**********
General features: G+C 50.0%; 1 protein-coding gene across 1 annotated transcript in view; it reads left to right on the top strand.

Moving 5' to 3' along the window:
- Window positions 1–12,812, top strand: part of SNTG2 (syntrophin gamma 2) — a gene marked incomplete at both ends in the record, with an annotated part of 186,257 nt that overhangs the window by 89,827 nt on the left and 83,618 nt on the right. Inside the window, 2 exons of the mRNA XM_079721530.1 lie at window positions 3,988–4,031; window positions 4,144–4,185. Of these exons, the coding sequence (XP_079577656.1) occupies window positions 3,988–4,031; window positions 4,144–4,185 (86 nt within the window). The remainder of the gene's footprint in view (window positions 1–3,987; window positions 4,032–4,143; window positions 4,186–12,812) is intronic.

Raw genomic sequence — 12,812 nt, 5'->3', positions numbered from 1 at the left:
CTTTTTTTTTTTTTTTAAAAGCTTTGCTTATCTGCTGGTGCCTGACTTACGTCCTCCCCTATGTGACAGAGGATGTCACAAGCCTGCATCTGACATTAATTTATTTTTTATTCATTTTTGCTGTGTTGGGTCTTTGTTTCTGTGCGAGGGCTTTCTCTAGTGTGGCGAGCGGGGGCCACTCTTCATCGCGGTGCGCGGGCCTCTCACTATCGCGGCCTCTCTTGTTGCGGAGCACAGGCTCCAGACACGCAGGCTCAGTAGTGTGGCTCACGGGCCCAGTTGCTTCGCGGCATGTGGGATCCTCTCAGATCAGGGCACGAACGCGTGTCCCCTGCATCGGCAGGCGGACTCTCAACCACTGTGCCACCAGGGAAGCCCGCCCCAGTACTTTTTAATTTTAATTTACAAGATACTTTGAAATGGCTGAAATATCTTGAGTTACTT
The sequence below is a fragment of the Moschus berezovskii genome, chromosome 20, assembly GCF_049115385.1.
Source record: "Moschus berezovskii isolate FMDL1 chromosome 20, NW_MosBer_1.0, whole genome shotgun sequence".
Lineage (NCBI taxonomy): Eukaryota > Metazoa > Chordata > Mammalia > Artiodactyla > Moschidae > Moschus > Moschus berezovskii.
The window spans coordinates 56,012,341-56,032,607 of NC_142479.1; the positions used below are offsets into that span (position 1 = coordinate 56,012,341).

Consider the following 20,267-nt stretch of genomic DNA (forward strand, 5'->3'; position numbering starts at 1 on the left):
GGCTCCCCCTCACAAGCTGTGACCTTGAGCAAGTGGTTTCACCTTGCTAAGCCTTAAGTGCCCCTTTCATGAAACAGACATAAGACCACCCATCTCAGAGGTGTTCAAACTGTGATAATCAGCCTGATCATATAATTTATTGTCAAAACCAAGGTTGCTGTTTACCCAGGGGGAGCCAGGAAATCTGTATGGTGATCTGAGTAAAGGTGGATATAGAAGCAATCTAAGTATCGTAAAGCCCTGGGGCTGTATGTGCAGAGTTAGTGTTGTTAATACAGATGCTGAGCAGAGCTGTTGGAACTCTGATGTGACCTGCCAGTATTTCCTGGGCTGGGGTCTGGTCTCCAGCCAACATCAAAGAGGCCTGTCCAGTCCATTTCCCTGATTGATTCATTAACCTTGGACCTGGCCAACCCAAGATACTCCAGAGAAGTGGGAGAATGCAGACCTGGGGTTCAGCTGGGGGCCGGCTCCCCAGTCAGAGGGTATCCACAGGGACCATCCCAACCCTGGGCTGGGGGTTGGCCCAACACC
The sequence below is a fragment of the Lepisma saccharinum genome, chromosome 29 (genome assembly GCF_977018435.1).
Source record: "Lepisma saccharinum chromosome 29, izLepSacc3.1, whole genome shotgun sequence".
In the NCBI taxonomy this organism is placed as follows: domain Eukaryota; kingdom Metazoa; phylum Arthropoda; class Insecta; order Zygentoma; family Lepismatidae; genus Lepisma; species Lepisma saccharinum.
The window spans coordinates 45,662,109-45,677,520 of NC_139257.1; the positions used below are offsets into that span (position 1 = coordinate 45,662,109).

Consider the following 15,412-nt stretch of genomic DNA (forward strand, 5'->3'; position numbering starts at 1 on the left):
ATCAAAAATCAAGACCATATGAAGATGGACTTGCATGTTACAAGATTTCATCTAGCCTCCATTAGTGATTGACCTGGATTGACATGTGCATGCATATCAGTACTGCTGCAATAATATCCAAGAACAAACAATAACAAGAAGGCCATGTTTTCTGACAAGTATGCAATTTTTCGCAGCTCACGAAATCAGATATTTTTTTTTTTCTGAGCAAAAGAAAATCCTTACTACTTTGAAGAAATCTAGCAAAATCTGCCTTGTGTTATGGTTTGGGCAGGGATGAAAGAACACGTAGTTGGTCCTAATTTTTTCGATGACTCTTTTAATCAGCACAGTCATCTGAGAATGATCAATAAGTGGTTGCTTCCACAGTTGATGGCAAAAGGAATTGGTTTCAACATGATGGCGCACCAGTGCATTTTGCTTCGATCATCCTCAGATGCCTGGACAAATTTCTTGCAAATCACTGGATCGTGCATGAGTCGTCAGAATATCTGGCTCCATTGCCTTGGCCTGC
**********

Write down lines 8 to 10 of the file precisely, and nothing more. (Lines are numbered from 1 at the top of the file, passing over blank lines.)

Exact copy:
Lineage (NCBI taxonomy): Eukaryota > Metazoa > Chordata > Mammalia > Artiodactyla > Moschidae > Moschus > Moschus berezovskii.
The window spans coordinates 56,012,341-56,032,607 of NC_142479.1; the positions used below are offsets into that span (position 1 = coordinate 56,012,341).

Consider the following 20,267-nt stretch of genomic DNA (forward strand, 5'->3'; position numbering starts at 1 on the left):